Detecting invalid encoding in CSV uploads

January 16, 2009 Pivotal Labs

We ran into an odd bug using FasterCSV to import some data. We were requiring the CSV files to be UTF-8 encoded, but some users tried to upload files in other encodings. FasterCSV ended up choking on characters that weren’t valid UTF-8 and truncating the data to the end of the line and leaving fields blank. We didn’t want to ask the user to select an encoding, because they’d probably get it wrong anyway, so we decided to reject any files with characters that would cause problems. The trick then, is how to detect that.

First, the tests. We want to detect if an input string contains valid characters in UTF-8 encoding. And we need to deal with both strings and IO (File or StringIO) objects (more on that in a bit).

describe "::encoding_is_utf8? checks strings and IOs" do
  before do
    @utf8 = "This is a test with ç international characters"

  it "returns true when all characters are valid" do
    Importer.encoding_is_utf8?(@utf8).should be_true
    Importer.encoding_is_utf8?( be_true

  it "returns false when any characters are invalid" do
    bogus = Iconv.conv('ISO-8859-1', 'UTF-8', @utf8)
    Importer.encoding_is_utf8?(bogus).should be_false
    Importer.encoding_is_utf8?( be_false

Here’s the implementation:

class Importer
  def self.encoding_is_utf8?(file_or_string)
    file_or_string = [file_or_string] if file_or_string.is_a?(String)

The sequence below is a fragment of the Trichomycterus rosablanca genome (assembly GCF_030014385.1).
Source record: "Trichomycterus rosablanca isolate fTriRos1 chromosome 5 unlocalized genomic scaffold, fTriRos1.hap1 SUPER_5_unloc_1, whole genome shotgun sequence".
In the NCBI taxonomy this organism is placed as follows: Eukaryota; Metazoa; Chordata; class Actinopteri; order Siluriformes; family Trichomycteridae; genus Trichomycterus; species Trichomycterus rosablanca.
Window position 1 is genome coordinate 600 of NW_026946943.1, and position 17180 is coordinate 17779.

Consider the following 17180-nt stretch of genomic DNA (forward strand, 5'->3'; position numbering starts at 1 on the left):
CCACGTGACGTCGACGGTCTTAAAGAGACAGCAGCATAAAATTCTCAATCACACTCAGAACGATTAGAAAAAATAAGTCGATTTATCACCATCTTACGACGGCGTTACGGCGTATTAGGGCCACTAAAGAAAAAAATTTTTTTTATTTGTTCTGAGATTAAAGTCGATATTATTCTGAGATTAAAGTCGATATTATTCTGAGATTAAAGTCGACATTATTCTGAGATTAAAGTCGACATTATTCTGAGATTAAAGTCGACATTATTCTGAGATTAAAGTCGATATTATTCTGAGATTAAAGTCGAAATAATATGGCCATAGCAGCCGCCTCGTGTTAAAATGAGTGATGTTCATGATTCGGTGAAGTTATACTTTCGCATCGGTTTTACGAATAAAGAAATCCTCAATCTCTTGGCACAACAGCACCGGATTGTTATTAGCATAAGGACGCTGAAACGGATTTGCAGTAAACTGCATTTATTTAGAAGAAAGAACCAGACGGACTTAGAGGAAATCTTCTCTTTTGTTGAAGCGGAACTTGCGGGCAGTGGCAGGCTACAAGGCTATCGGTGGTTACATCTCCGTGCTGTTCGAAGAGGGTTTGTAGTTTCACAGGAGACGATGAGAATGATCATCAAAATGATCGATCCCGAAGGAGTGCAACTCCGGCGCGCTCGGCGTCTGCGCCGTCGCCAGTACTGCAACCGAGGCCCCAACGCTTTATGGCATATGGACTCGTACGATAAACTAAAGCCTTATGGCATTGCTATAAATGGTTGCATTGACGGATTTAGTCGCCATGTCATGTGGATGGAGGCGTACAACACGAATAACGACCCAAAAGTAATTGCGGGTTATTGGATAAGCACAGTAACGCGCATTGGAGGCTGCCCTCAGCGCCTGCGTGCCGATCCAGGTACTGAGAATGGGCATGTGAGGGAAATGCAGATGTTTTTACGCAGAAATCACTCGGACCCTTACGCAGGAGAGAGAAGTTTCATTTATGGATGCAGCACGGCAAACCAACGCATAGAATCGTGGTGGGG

is_utf8 = file_or_string.all? { |line| Iconv.conv('UTF-8//IGNORE', 'UTF-8', line) == line }
    file_or_string.rewind if file_or_string.respond_to?(:rewind)

So the meat of the check is that we are using the Iconv library to detect bad characters. We convert from an assumed UTF-8 to UTF-8, ignoring any characters that can’t be represented in UTF-8. If the output and input aren’t identical, that means there were bogus characters and the uploaded file should be rejected.

The #rewind is needed to reset the read position in the file so FasterCSV can start over from the beginning. Specs for that aren’t included here.

Then in our controller, we ensure the CSV doesn’t have any bad characters before we give it to FasterCSV. We extracted that check into its own method, shown here:

def require_utf8!(csv_content)
  unless Importer.encoding_is_utf8?(csv_content)
    raise "Import file must be UTF-8 only. You can paste non-UTF-8 CSV directly into the CSV Text field for automatic conversion."

As you can read in the exception message (which ends up in the flash), the user can work around the encoding issue by pasting the CSV into a textarea input in the browswer, which automatically transcodes the data into UTF-8. Aren’t browsers awesome? The other option would be to transcode the CSV file, but the textarea is easier if the files aren’t gigundous. Anyway, since we can input CSV as either a file or a textarea string, that’s why #encoding_is_utf8? needs to check both files and strings.

This approach and implementation seem fine to me. I get the feeling there might be a much simpler way, though. Anyone got a better idea?

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